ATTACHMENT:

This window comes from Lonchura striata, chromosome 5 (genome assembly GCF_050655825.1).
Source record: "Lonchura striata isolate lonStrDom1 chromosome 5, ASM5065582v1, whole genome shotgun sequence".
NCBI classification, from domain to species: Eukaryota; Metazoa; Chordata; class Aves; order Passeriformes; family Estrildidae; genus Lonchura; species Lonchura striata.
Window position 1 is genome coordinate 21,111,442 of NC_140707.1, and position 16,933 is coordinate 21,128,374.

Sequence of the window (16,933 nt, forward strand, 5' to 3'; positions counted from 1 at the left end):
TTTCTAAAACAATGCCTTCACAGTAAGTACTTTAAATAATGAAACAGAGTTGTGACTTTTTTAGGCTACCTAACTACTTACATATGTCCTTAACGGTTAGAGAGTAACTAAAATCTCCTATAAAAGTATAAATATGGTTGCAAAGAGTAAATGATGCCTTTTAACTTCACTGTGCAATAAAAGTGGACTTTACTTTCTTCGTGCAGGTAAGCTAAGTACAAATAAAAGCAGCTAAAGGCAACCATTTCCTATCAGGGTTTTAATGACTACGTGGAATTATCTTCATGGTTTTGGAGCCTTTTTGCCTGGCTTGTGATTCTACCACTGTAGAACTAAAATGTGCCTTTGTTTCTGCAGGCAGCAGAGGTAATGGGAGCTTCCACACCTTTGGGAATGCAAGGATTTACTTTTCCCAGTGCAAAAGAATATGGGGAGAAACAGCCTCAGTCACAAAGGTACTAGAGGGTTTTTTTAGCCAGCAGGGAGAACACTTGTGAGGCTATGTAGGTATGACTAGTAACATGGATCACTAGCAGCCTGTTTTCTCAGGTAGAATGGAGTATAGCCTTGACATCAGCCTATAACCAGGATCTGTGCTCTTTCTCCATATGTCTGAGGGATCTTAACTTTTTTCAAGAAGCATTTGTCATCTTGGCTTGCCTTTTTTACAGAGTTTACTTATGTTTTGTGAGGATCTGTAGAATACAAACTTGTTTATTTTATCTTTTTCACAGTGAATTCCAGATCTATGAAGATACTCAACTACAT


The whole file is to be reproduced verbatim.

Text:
This window comes from Lonchura striata, chromosome 5 (genome assembly GCF_050655825.1).
Source record: "Lonchura striata isolate lonStrDom1 chromosome 5, ASM5065582v1, whole genome shotgun sequence".
NCBI classification, from domain to species: Eukaryota; Metazoa; Chordata; class Aves; order Passeriformes; family Estrildidae; genus Lonchura; species Lonchura striata.
Window position 1 is genome coordinate 21,111,442 of NC_140707.1, and position 16,933 is coordinate 21,128,374.

Sequence of the window (16,933 nt, forward strand, 5' to 3'; positions counted from 1 at the left end):
TTTCTAAAACAATGCCTTCACAGTAAGTACTTTAAATAATGAAACAGAGTTGTGACTTTTTTAGGCTACCTAACTACTTACATATGTCCTTAACGGTTAGAGAGTAACTAAAATCTCCTATAAAAGTATAAATATGGTTGCAAAGAGTAAATGATGCCTTTTAACTTCACTGTGCAATAAAAGTGGACTTTACTTTCTTCGTGCAGGTAAGCTAAGTACAAATAAAAGCAGCTAAAGGCAACCATTTCCTATCAGGGTTTTAATGACTACGTGGAATTATCTTCATGGTTTTGGAGCCTTTTTGCCTGGCTTGTGATTCTACCACTGTAGAACTAAAATGTGCCTTTGTTTCTGCAGGCAGCAGAGGTAATGGGAGCTTCCACACCTTTGGGAATGCAAGGATTTACTTTTCCCAGTGCAAAAGAATATGGGGAGAAACAGCCTCAGTCACAAAGGTACTAGAGGGTTTTTTTAGCCAGCAGGGAGAACACTTGTGAGGCTATGTAGGTATGACTAGTAACATGGATCACTAGCAGCCTGTTTTCTCAGGTAGAATGGAGTATAGCCTTGACATCAGCCTATAACCAGGATCTGTGCTCTTTCTCCATATGTCTGAGGGATCTTAACTTTTTTCAAGAAGCATTTGTCATCTTGGCTTGCCTTTTTTACAGAGTTTACTTATGTTTTGTGAGGATCTGTAGAATACAAACTTGTTTATTTTATCTTTTTCACAGTGAATTCCAGATCTATGAAGATACTCAACTACAT